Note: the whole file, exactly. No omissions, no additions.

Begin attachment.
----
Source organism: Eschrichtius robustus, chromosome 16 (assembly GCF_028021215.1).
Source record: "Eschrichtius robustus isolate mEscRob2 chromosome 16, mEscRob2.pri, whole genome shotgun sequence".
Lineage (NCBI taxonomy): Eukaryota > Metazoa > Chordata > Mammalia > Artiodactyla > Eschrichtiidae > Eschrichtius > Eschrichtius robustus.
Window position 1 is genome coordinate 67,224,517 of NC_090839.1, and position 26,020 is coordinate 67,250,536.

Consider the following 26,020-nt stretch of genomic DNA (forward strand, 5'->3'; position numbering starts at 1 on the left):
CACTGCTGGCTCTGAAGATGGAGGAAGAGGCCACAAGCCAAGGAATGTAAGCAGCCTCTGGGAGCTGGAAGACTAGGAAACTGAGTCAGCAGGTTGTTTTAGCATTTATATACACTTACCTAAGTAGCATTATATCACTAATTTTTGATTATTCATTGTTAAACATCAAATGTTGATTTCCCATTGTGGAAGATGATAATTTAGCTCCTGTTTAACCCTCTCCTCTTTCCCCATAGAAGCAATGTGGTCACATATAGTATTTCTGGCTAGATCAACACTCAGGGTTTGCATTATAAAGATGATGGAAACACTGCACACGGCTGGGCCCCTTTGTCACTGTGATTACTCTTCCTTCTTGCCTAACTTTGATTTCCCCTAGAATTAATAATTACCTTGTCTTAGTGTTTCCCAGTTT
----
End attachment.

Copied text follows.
Source organism: Eschrichtius robustus, chromosome 16 (assembly GCF_028021215.1).
Source record: "Eschrichtius robustus isolate mEscRob2 chromosome 16, mEscRob2.pri, whole genome shotgun sequence".
Lineage (NCBI taxonomy): Eukaryota > Metazoa > Chordata > Mammalia > Artiodactyla > Eschrichtiidae > Eschrichtius > Eschrichtius robustus.
Window position 1 is genome coordinate 67,224,517 of NC_090839.1, and position 26,020 is coordinate 67,250,536.

Consider the following 26,020-nt stretch of genomic DNA (forward strand, 5'->3'; position numbering starts at 1 on the left):
CACTGCTGGCTCTGAAGATGGAGGAAGAGGCCACAAGCCAAGGAATGTAAGCAGCCTCTGGGAGCTGGAAGACTAGGAAACTGAGTCAGCAGGTTGTTTTAGCATTTATATACACTTACCTAAGTAGCATTATATCACTAATTTTTGATTATTCATTGTTAAACATCAAATGTTGATTTCCCATTGTGGAAGATGATAATTTAGCTCCTGTTTAACCCTCTCCTCTTTCCCCATAGAAGCAATGTGGTCACATATAGTATTTCTGGCTAGATCAACACTCAGGGTTTGCATTATAAAGATGATGGAAACACTGCACACGGCTGGGCCCCTTTGTCACTGTGATTACTCTTCCTTCTTGCCTAACTTTGATTTCCCCTAGAATTAATAATTACCTTGTCTTAGTGTTTCCCAGTTT